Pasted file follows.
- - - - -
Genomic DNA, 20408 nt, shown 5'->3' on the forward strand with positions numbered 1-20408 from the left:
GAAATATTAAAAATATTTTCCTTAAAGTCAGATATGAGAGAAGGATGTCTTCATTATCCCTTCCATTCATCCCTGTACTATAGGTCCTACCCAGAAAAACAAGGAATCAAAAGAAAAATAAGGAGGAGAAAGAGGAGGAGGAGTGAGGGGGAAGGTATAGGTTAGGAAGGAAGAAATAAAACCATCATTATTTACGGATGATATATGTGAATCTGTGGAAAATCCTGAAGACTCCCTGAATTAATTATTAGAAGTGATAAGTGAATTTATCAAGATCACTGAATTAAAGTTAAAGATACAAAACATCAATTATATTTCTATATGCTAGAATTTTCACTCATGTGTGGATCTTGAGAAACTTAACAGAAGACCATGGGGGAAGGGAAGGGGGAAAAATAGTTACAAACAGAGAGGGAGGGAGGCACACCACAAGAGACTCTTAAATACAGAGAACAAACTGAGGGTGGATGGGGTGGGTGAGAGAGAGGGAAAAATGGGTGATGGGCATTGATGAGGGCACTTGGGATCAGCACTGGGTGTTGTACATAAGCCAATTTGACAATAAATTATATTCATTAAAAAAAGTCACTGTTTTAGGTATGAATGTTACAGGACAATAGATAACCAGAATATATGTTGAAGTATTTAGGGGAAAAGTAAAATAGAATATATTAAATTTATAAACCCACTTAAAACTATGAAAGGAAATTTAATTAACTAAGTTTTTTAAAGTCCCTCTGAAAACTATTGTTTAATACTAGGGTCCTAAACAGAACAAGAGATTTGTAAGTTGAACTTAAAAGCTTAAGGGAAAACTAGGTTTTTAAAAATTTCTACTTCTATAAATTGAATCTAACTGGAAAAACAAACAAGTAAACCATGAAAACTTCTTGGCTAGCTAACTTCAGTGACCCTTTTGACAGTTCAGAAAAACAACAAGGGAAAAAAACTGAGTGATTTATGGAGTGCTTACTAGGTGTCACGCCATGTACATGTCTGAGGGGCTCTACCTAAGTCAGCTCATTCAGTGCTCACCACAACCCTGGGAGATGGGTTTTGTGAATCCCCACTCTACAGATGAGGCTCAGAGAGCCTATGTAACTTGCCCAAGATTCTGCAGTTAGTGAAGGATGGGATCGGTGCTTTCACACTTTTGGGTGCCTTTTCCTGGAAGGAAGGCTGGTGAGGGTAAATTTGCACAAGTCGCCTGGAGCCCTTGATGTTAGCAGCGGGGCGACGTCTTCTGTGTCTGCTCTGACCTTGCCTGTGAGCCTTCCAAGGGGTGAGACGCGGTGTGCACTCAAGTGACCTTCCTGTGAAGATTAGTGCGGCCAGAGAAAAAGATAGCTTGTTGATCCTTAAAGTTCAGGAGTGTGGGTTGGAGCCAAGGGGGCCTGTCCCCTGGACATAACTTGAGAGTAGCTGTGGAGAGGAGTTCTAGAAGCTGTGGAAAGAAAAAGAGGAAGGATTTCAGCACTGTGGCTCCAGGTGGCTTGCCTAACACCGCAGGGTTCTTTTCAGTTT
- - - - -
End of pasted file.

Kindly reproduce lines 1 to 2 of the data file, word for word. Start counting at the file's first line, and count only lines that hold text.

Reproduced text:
Genomic DNA, 20408 nt, shown 5'->3' on the forward strand with positions numbered 1-20408 from the left:
GAAATATTAAAAATATTTTCCTTAAAGTCAGATATGAGAGAAGGATGTCTTCATTATCCCTTCCATTCATCCCTGTACTATAGGTCCTACCCAGAAAAACAAGGAATCAAAAGAAAAATAAGGAGGAGAAAGAGGAGGAGGAGTGAGGGGGAAGGTATAGGTTAGGAAGGAAGAAATAAAACCATCATTATTTACGGATGATATATGTGAATCTGTGGAAAATCCTGAAGACTCCCTGAATTAATTATTAGAAGTGATAAGTGAATTTATCAAGATCACTGAATTAAAGTTAAAGATACAAAACATCAATTATATTTCTATATGCTAGAATTTTCACTCATGTGTGGATCTTGAGAAACTTAACAGAAGACCATGGGGGAAGGGAAGGGGGAAAAATAGTTACAAACAGAGAGGGAGGGAGGCACACCACAAGAGACTCTTAAATACAGAGAACAAACTGAGGGTGGATGGGGTGGGTGAGAGAGAGGGAAAAATGGGTGATGGGCATTGATGAGGGCACTTGGGATCAGCACTGGGTGTTGTACATAAGCCAATTTGACAATAAATTATATTCATTAAAAAAAGTCACTGTTTTAGGTATGAATGTTACAGGACAATAGATAACCAGAATATATGTTGAAGTATTTAGGGGAAAAGTAAAATAGAATATATTAAATTTATAAACCCACTTAAAACTATGAAAGGAAATTTAATTAACTAAGTTTTTTAAAGTCCCTCTGAAAACTATTGTTTAATACTAGGGTCCTAAACAGAACAAGAGATTTGTAAGTTGAACTTAAAAGCTTAAGGGAAAACTAGGTTTTTAAAAATTTCTACTTCTATAAATTGAATCTAACTGGAAAAACAAACAAGTAAACCATGAAAACTTCTTGGCTAGCTAACTTCAGTGACCCTTTTGACAGTTCAGAAAAACAACAAGGGAAAAAAACTGAGTGATTTATGGAGTGCTTACTAGGTGTCACGCCATGTACATGTCTGAGGGGCTCTACCTAAGTCAGCTCATTCAGTGCTCACCACAACCCTGGGAGATGGGTTTTGTGAATCCCCACTCTACAGATGAGGCTCAGAGAGCCTATGTAACTTGCCCAAGATTCTGCAGTTAGTGAAGGATGGGATCGGTGCTTTCACACTTTTGGGTGCCTTTTCCTGGAAGGAAGGCTGGTGAGGGTAAATTTGCACAAGTCGCCTGGAGCCCTTGATGTTAGCAGCGGGGCGACGTCTTCTGTGTCTGCTCTGACCTTGCCTGTGAGCCTTCCAAGGGGTGAGACGCGGTGTGCACTCAAGTGACCTTCCTGTGAAGATTAGTGCGGCCAGAGAAAAAGATAGCTTGTTGATCCTTAAAGTTCAGGAGTGTGGGTTGGAGCCAAGGGGGCCTGTCCCCTGGACATAACTTGAGAGTAGCTGTGGAGAGGAGTTCTAGAAGCTGTGGAAAGAAAAAGAGGAAGGATTTCAGCACTGTGGCTCCAGGTGGCTTGCCTAACACCGCAGGGTTCTTTTCAGTTT